Newspapers are businesses just like any other.

Many of us who work at newspapers have families and children. We all pay city, state and federal taxes just like other businesses, we have bills to pay and we all want to continue putting a newspaper out not only because it’s our passion, but more importantly, because we believe that every community should have a newspaper. Newspapers provide valuable information to the public and newspapers also serve as watchdogs for their communities.

Newspapers have been around for hundreds of years and we believe they will continue to be around for a long time to come.

Sometimes, elected officials don’t like what was written about them in the newspaper, although the majority of the time what was written was correct. So, in return, they try to use their power to retaliate against newspapers by going after their revenue.

We’ve seen it the last several years when mainly Republican lawmakers in Frankfort have repeatedly introduced legislation to keep city and county legal notices out of newspapers and instead put them online. We’ve also seen certain elected officials introduce legislation that would take school notices out of newspapers and put them online only.

In reality, this has little to do with helping out school districts in the state, many of whom have very large operating budgets, but more about revenge against businesses these politicians see as their enemy. What is very odd about this, amongst other things, is that there are quite a few conservative weekly newspapers and daily newspapers in the state that have supported and continue to support much of these Republicans’ political agendas.

Recently, we learned that state Rep. Jerry Miller, R-Eastwood, introduced House Bill 195, which would allow local government entities to opt out of publishing public notice advertising in newspapers and allow them to be strictly printed online.

Miller is chair of the House State and Local Government Committee, so he can ensure his bill is sent to his own committee and be able to control its future. With Miller controlling this committee, it is highly likely that it will get out of committee and go to the House for a full vote.

It’s no coincidence that Miller filed this bill as it is widely known he is not a friend of newspapers, judging from comments he made a month or so ago in an interim committee hearing.

Miller would be wise to consider several things before he really pushes this legislation. One would be that a lot of people in our state don’t have internet access – information provided Friday by the Kentucky Press Association cites a recent study indicating more than 18 percent of Kentuckians lack broadband access – so how are they going to view these notices if they’re not published in the newspaper? What about hacking? If these public notice sites get hacked, these notices wouldn’t be available to the public for some time until the hack is fixed. Also, has Miller really given any real thought about the harm he could do to a lot of smaller newspapers in the state if this bill were to become law? His selfish actions could cause some of these newspapers to cut staff and perhaps endanger some whose margins are close to break-even.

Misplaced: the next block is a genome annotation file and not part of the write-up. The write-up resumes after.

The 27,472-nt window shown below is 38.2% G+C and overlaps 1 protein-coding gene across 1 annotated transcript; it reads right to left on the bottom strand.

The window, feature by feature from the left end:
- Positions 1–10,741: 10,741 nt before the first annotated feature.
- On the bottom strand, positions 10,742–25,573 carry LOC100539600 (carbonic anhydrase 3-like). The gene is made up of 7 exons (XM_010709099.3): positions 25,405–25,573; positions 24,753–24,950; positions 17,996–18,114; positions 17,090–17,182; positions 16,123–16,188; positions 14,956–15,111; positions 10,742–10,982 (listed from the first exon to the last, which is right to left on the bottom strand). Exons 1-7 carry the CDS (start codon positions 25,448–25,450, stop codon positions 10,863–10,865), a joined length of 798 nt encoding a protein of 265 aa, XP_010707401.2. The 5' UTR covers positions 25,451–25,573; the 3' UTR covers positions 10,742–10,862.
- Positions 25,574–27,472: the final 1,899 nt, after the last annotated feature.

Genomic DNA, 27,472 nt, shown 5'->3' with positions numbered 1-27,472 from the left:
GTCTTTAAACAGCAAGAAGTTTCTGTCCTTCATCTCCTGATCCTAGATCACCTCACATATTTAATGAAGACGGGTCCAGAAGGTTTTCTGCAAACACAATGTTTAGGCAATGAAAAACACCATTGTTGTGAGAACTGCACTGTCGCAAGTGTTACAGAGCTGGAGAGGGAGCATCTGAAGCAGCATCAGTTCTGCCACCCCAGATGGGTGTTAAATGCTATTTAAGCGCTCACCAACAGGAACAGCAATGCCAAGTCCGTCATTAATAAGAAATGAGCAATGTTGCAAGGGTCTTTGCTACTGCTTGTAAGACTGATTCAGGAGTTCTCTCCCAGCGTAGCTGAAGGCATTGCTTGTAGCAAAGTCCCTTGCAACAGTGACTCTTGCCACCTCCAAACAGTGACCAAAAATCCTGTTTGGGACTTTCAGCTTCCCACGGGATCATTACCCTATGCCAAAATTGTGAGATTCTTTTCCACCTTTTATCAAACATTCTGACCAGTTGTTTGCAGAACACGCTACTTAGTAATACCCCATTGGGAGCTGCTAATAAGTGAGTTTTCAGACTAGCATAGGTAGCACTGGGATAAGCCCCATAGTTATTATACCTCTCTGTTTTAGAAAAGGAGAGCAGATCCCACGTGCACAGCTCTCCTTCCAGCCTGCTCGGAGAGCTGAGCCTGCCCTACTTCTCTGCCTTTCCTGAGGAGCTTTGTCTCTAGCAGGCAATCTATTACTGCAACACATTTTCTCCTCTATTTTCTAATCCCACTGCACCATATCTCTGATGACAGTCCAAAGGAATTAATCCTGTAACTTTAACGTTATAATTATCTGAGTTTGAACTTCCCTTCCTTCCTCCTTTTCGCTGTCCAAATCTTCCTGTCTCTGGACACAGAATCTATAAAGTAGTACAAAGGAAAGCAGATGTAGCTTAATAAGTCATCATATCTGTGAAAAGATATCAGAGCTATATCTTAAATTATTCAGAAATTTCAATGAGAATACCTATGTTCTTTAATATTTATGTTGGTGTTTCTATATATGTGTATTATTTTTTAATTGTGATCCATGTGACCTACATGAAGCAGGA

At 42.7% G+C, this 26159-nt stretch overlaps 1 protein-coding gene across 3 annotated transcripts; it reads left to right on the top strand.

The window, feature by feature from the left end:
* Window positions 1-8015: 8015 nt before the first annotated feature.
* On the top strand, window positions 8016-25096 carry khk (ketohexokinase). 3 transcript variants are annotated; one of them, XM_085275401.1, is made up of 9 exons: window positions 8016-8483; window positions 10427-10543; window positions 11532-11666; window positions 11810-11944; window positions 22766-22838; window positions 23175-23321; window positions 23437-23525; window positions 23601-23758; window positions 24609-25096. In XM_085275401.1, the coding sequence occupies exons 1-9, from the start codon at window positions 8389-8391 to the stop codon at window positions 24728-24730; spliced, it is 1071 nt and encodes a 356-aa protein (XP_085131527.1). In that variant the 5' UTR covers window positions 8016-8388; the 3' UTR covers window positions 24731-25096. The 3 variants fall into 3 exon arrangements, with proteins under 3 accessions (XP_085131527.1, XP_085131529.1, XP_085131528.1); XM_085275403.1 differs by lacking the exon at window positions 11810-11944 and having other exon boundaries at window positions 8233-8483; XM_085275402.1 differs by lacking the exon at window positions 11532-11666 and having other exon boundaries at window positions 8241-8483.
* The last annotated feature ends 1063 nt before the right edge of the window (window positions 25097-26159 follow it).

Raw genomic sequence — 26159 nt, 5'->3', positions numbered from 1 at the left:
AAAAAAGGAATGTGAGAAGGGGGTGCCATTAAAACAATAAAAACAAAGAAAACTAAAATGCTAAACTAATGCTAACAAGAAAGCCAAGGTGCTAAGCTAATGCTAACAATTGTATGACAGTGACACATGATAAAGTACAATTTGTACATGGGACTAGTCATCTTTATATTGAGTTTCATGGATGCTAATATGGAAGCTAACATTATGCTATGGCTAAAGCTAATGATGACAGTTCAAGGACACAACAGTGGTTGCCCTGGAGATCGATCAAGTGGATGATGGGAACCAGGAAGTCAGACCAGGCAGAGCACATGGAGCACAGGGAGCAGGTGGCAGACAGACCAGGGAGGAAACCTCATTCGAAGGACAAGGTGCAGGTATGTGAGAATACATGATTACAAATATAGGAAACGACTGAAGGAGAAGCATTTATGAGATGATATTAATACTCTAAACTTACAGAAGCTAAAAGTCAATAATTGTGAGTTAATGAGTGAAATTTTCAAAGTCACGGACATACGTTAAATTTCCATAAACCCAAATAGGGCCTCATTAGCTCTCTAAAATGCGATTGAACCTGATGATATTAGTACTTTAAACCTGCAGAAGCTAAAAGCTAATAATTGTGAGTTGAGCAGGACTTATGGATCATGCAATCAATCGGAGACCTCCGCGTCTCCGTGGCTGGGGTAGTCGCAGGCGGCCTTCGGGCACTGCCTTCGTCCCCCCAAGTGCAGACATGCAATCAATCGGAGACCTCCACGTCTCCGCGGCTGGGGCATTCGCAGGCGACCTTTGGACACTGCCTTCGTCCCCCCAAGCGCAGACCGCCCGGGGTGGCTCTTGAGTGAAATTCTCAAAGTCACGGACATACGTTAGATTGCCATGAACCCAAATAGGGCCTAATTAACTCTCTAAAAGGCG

Beyond that, newspapers function as a single source for residents to view public notices. But should Miller’s bill become law, “a resident would have to go to the website of each and every public agency to find out what’s going on in the county,” according to the KPA. Think about the number of school districts, public utilities, government departments and elected boards in a given community, and then imagine having to visit individual websites for each one in order to see all the public notices. It’s a convoluted mess that does not serve the public interest.

This would be a real shame, because not only would some people lose jobs and income, the affected communities would not be well-served by a newspaper less able to perform the important role our Founders envisioned.

We can ill afford to let this happen.

Miller’s bill is a very misguided one that could do great harm. The newspaper industry is somewhat like a fraternity, with a common bond among members who look out for one another. Miller needs to know that the newspaper industry in this state will not take his bill lying down. We will fight him with every ounce of our strength to see that his bill does not become law. We urge all legislators to adamantly oppose this horrible bill and ensure it does not become law.


(1) comment


When I became a member of a small town government and saw what the newspapers charged for advertising for notices of any ordinance or legal notices. I was appalled the tax payers were made to spend so much on this instead of services. I support a change in the law forcing this money to be spent on newspaper notices. I am sure more citizens have email and would be better served by direct contact than by the little read legal notices in the paper.

Gary Madison

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